Summary: Combining neuroimaging data with artificial intelligence, researchers have identified two distinct neuroanatomical subtypes of schizophrenia. The first, more typical subtype is associated with a lower widespread volume of gray matter compared to healthy controls. In the second subtype, gray matter volume is largely similar to healthy brains.
Source: University of Pennsylvania
Penn Medicine researchers are the first to discover two distinct neuroanatomical subtypes of schizophrenia after analyzing the brain scans of over 300 patients. The first type showed lower widespread volumes of gray matter when compare to healthy controls, while the second type had volumes largely similar to normal brains. The findings, published Thursday in the journal Brain, suggest that, in the future, accounting for these differences could inform more personalized treatment options.
“Numerous other studies have shown that people with schizophrenia have significantly smaller volumes of brain tissue than healthy controls. However, for at least a third of patients we looked at, this was not the case at all — their brains were almost completely normal,” said principal investigator Christos Davatzikos, PhD, the Wallace T. Miller Professor of Radiology in the Perelman School of Medicine at the University of Pennsylvania. “In the future, we’re not going to be saying, ‘This patient has schizophrenia,’ We’re going to be saying, ‘This patient has this subtype’ or ‘this abnormal pattern,’ rather than having a wide umbrella under which everyone is categorized.”
Schizophrenia is a poorly understood mental disorder that typically presents with hallucinations, delusions, and other cognitive issues — though symptoms and responses to treatment vary widely from patient to patient. Up until now, attempts to study the disease, by comparing healthy to diseased brains, has neglected to account for this heterogeneity, which Davatzikos says has muddled research findings and undermined clinical care.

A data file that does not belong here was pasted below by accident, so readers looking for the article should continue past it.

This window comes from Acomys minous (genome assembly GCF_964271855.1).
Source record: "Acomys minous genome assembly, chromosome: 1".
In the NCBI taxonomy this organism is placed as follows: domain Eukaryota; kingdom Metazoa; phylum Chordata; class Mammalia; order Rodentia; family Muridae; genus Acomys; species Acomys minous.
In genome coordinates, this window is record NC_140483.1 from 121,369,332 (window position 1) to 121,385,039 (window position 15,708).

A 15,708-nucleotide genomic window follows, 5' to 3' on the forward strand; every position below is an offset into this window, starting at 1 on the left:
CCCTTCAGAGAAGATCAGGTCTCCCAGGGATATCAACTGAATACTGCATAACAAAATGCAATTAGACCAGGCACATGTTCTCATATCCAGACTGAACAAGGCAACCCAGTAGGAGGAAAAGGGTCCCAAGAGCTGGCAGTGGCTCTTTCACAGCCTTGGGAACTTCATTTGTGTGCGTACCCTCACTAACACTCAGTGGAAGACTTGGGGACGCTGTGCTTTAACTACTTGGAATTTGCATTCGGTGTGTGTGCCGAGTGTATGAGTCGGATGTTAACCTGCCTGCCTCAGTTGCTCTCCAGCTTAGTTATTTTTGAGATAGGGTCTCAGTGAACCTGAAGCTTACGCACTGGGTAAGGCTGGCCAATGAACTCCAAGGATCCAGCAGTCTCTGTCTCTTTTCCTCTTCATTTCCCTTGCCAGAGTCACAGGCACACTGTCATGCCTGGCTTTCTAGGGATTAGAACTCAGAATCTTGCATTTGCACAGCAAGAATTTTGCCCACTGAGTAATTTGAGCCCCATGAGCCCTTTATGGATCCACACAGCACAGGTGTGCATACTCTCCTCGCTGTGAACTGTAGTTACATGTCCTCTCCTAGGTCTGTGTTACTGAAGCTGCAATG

To better characterize the distinct brain differences within the schizophrenia patient population, Davatzikos established a research consortium that spanned three continents — the United States, China, and Germany. The international cohort of study participants included 307 schizophrenia patients and 364 healthy controls, all of whom were 45-years-old or younger.
Davatzikos and engineering colleagues then analyzed the brain scans using a machine learning method developed at Penn called HYDRA (Heterogeneity Through Discriminative Analysis). The approach helps to identify “true disease subtypes” by limiting the influence of confounding variables, such as age, sex, imaging protocols, and other factors, according to the study authors.
“This method enabled us to sub-categorize patients and find how they differed from the controls, while allowing us, at the same time, to dissect this heterogeneity and tease out multiple pathologies, rather than trying to find a dominant pattern,” Davatzikos said.
After applying this machine learning method to the brain images, the researchers found that 115 patients with schizophrenia, or nearly 40 percent, did not have the typical pattern of reduced gray matter volume that has been historically linked to the disorder. In fact, their brains showed increases of brain volume in the middle of the brain, in an area called the striatum, which plays a role in voluntary movement. When controlling for differences in medication, age, and other demographics, the researchers could not find any clear explanation for the variation.
“The subtype 2 patients are very interesting, because they have similar demographic and clinical measures with subtype 1, and the only differences were their brain structures,” said Ganesh Chand, PhD, a lead author and postdoctoral researcher in the radiology department at Penn.
There are a variety of antipsychotic medications available to manage the symptoms of schizophrenia, but how they will affect a particular patient — both positively or negatively — is often a shot in the dark, according to study co-senior author Daniel Wolf, MD, PhD, an associate professor of Psychiatry at Penn.